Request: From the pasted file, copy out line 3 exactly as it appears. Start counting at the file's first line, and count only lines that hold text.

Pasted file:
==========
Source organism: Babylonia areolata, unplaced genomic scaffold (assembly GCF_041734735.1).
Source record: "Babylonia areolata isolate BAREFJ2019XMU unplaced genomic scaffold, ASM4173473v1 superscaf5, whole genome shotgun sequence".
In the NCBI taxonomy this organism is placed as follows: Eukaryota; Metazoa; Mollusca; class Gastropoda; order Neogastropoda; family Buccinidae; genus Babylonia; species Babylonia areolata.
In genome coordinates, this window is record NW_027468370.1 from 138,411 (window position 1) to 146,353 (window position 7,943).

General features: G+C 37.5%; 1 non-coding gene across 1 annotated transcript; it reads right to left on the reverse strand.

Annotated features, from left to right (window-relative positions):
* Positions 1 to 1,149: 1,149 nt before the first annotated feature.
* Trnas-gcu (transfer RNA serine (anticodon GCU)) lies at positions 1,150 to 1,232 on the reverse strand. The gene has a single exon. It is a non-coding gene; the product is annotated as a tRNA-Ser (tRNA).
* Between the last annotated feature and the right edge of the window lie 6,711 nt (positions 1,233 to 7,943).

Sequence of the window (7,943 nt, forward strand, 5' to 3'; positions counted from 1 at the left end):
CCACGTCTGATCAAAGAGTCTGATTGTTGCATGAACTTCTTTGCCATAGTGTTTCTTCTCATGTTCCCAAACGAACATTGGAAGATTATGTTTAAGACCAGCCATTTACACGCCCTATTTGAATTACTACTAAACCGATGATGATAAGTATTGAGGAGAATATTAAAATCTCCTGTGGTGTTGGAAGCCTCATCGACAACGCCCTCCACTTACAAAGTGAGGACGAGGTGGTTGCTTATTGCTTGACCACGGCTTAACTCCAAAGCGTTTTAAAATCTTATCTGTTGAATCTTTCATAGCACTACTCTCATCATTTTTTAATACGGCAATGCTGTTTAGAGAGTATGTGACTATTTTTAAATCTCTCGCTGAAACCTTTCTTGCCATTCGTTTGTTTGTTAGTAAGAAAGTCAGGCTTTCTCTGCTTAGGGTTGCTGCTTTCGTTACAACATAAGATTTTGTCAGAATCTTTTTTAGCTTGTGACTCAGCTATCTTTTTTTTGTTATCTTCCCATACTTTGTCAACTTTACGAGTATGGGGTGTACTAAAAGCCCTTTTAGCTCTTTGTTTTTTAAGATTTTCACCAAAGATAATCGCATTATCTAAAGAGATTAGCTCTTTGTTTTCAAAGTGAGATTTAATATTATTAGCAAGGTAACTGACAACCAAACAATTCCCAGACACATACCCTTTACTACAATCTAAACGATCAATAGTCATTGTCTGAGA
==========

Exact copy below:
In the NCBI taxonomy this organism is placed as follows: Eukaryota; Metazoa; Mollusca; class Gastropoda; order Neogastropoda; family Buccinidae; genus Babylonia; species Babylonia areolata.